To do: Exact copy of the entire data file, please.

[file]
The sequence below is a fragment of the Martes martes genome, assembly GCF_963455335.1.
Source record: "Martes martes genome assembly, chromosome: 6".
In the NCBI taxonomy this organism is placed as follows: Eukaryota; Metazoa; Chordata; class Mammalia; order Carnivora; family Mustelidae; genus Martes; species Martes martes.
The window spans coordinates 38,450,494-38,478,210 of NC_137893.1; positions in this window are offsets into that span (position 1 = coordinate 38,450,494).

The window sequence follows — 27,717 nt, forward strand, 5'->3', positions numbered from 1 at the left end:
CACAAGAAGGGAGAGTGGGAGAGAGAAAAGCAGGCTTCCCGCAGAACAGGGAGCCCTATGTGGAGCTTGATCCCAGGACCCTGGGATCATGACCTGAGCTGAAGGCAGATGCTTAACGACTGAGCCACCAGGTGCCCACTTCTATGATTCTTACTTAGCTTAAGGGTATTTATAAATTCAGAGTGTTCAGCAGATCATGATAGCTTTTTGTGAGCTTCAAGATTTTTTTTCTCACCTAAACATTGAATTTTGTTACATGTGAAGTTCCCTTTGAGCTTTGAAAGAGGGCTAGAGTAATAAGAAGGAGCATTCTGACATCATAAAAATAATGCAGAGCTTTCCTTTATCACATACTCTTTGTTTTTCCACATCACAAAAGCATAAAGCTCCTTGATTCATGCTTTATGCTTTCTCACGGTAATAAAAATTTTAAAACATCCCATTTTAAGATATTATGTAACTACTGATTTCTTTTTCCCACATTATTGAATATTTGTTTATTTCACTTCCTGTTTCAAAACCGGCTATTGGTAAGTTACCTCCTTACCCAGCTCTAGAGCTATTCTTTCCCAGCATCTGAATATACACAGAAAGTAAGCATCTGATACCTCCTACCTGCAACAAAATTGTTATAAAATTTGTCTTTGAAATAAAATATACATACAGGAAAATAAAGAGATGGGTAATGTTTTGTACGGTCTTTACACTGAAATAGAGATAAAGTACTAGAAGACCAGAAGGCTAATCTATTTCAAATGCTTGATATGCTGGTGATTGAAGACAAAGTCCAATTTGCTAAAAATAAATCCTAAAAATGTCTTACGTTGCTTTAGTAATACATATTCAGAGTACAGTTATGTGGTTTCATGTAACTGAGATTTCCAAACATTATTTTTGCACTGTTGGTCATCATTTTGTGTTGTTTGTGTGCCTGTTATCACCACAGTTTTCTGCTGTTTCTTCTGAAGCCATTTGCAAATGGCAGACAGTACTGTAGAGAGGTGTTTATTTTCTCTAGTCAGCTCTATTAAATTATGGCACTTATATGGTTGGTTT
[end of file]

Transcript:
The sequence below is a fragment of the Martes martes genome, assembly GCF_963455335.1.
Source record: "Martes martes genome assembly, chromosome: 6".
In the NCBI taxonomy this organism is placed as follows: Eukaryota; Metazoa; Chordata; class Mammalia; order Carnivora; family Mustelidae; genus Martes; species Martes martes.
The window spans coordinates 38,450,494-38,478,210 of NC_137893.1; positions in this window are offsets into that span (position 1 = coordinate 38,450,494).

The window sequence follows — 27,717 nt, forward strand, 5'->3', positions numbered from 1 at the left end:
CACAAGAAGGGAGAGTGGGAGAGAGAAAAGCAGGCTTCCCGCAGAACAGGGAGCCCTATGTGGAGCTTGATCCCAGGACCCTGGGATCATGACCTGAGCTGAAGGCAGATGCTTAACGACTGAGCCACCAGGTGCCCACTTCTATGATTCTTACTTAGCTTAAGGGTATTTATAAATTCAGAGTGTTCAGCAGATCATGATAGCTTTTTGTGAGCTTCAAGATTTTTTTTCTCACCTAAACATTGAATTTTGTTACATGTGAAGTTCCCTTTGAGCTTTGAAAGAGGGCTAGAGTAATAAGAAGGAGCATTCTGACATCATAAAAATAATGCAGAGCTTTCCTTTATCACATACTCTTTGTTTTTCCACATCACAAAAGCATAAAGCTCCTTGATTCATGCTTTATGCTTTCTCACGGTAATAAAAATTTTAAAACATCCCATTTTAAGATATTATGTAACTACTGATTTCTTTTTCCCACATTATTGAATATTTGTTTATTTCACTTCCTGTTTCAAAACCGGCTATTGGTAAGTTACCTCCTTACCCAGCTCTAGAGCTATTCTTTCCCAGCATCTGAATATACACAGAAAGTAAGCATCTGATACCTCCTACCTGCAACAAAATTGTTATAAAATTTGTCTTTGAAATAAAATATACATACAGGAAAATAAAGAGATGGGTAATGTTTTGTACGGTCTTTACACTGAAATAGAGATAAAGTACTAGAAGACCAGAAGGCTAATCTATTTCAAATGCTTGATATGCTGGTGATTGAAGACAAAGTCCAATTTGCTAAAAATAAATCCTAAAAATGTCTTACGTTGCTTTAGTAATACATATTCAGAGTACAGTTATGTGGTTTCATGTAACTGAGATTTCCAAACATTATTTTTGCACTGTTGGTCATCATTTTGTGTTGTTTGTGTGCCTGTTATCACCACAGTTTTCTGCTGTTTCTTCTGAAGCCATTTGCAAATGGCAGACAGTACTGTAGAGAGGTGTTTATTTTCTCTAGTCAGCTCTATTAAATTATGGCACTTATATGGTTGGTTT